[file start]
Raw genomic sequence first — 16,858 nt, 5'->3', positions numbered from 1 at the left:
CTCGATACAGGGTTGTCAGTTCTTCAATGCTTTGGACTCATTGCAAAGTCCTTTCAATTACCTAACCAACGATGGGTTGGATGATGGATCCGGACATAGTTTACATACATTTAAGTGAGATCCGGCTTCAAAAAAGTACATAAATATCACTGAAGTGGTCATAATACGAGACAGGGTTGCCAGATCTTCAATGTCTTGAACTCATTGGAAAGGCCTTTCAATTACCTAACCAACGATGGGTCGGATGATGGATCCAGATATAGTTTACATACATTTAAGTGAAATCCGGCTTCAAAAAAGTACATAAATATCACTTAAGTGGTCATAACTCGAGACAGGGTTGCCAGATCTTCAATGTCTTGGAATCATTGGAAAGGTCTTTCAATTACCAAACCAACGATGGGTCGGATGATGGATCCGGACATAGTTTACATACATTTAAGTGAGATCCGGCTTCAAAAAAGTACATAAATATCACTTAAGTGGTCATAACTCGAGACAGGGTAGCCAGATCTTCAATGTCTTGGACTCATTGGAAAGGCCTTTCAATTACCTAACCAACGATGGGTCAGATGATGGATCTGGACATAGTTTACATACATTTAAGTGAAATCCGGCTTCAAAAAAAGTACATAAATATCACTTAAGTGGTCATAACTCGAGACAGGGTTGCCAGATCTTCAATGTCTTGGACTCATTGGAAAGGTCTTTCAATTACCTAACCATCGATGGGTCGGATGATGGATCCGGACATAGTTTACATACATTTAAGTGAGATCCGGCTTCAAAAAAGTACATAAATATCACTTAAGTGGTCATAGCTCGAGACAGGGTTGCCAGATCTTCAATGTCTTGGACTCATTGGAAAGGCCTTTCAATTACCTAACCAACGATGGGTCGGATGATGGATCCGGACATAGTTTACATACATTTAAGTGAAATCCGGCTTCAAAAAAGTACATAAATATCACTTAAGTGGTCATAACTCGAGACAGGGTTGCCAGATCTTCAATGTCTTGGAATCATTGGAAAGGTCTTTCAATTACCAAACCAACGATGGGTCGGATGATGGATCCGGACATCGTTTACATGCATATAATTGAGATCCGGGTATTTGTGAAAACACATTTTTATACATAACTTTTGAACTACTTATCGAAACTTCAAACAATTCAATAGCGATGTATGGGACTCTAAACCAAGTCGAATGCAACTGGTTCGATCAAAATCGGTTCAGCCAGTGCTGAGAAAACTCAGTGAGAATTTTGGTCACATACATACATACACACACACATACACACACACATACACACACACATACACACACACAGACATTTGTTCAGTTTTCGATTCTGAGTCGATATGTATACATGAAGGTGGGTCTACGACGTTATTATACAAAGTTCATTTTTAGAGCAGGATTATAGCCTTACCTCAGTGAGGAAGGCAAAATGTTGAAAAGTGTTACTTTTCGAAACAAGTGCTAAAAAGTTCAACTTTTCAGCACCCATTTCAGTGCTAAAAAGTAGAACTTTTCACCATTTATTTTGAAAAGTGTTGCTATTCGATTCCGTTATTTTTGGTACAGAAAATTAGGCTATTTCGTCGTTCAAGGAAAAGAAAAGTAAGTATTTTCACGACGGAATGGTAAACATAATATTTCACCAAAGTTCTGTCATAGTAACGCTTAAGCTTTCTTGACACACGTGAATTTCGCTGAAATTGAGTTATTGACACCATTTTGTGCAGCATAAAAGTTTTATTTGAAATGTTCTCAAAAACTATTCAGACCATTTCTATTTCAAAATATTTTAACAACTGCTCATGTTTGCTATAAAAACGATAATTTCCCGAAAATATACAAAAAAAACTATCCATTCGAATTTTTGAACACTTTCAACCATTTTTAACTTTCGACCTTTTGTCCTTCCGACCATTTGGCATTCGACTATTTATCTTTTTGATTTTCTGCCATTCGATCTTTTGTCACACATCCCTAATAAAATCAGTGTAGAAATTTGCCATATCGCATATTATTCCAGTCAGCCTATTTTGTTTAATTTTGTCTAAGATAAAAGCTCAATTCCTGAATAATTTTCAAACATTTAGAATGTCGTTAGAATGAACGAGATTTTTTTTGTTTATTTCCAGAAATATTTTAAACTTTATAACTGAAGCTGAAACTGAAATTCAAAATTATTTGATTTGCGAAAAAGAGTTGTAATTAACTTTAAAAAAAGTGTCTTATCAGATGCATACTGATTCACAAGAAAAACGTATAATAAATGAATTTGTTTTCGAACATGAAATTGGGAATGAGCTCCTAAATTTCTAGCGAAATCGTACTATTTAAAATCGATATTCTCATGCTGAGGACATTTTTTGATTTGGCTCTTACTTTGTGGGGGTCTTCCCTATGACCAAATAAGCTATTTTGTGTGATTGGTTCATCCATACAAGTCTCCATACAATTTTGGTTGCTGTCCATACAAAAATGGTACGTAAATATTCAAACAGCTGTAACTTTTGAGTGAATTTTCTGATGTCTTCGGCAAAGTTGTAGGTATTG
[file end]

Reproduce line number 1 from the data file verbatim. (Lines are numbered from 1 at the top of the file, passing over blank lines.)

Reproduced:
Raw genomic sequence first — 16,858 nt, 5'->3', positions numbered from 1 at the left: